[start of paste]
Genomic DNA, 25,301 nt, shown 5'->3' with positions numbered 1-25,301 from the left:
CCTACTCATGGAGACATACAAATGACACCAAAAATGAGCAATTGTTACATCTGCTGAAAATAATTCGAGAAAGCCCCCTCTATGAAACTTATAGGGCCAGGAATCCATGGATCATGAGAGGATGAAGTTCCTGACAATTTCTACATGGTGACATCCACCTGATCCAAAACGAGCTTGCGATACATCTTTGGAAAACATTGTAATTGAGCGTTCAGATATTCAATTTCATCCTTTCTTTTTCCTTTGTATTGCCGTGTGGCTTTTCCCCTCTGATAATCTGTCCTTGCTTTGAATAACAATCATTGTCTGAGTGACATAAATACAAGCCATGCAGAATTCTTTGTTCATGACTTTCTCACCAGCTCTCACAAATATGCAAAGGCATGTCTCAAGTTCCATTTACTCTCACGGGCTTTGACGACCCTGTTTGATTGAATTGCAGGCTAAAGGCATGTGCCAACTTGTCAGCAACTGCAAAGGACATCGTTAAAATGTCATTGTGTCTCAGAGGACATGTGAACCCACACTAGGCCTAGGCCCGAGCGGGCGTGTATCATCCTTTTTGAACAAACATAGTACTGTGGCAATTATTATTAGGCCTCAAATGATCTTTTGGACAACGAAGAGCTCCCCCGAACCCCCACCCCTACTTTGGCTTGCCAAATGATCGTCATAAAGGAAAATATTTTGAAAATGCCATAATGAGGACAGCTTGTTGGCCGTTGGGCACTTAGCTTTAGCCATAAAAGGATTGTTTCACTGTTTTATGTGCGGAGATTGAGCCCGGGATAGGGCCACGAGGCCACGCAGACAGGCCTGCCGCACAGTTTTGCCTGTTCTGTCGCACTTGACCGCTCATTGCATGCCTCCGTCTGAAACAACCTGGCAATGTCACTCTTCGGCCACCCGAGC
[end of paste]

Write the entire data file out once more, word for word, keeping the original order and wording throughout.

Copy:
Genomic DNA, 25,301 nt, shown 5'->3' with positions numbered 1-25,301 from the left:
CCTACTCATGGAGACATACAAATGACACCAAAAATGAGCAATTGTTACATCTGCTGAAAATAATTCGAGAAAGCCCCCTCTATGAAACTTATAGGGCCAGGAATCCATGGATCATGAGAGGATGAAGTTCCTGACAATTTCTACATGGTGACATCCACCTGATCCAAAACGAGCTTGCGATACATCTTTGGAAAACATTGTAATTGAGCGTTCAGATATTCAATTTCATCCTTTCTTTTTCCTTTGTATTGCCGTGTGGCTTTTCCCCTCTGATAATCTGTCCTTGCTTTGAATAACAATCATTGTCTGAGTGACATAAATACAAGCCATGCAGAATTCTTTGTTCATGACTTTCTCACCAGCTCTCACAAATATGCAAAGGCATGTCTCAAGTTCCATTTACTCTCACGGGCTTTGACGACCCTGTTTGATTGAATTGCAGGCTAAAGGCATGTGCCAACTTGTCAGCAACTGCAAAGGACATCGTTAAAATGTCATTGTGTCTCAGAGGACATGTGAACCCACACTAGGCCTAGGCCCGAGCGGGCGTGTATCATCCTTTTTGAACAAACATAGTACTGTGGCAATTATTATTAGGCCTCAAATGATCTTTTGGACAACGAAGAGCTCCCCCGAACCCCCACCCCTACTTTGGCTTGCCAAATGATCGTCATAAAGGAAAATATTTTGAAAATGCCATAATGAGGACAGCTTGTTGGCCGTTGGGCACTTAGCTTTAGCCATAAAAGGATTGTTTCACTGTTTTATGTGCGGAGATTGAGCCCGGGATAGGGCCACGAGGCCACGCAGACAGGCCTGCCGCACAGTTTTGCCTGTTCTGTCGCACTTGACCGCTCATTGCATGCCTCCGTCTGAAACAACCTGGCAATGTCACTCTTCGGCCACCCGAGC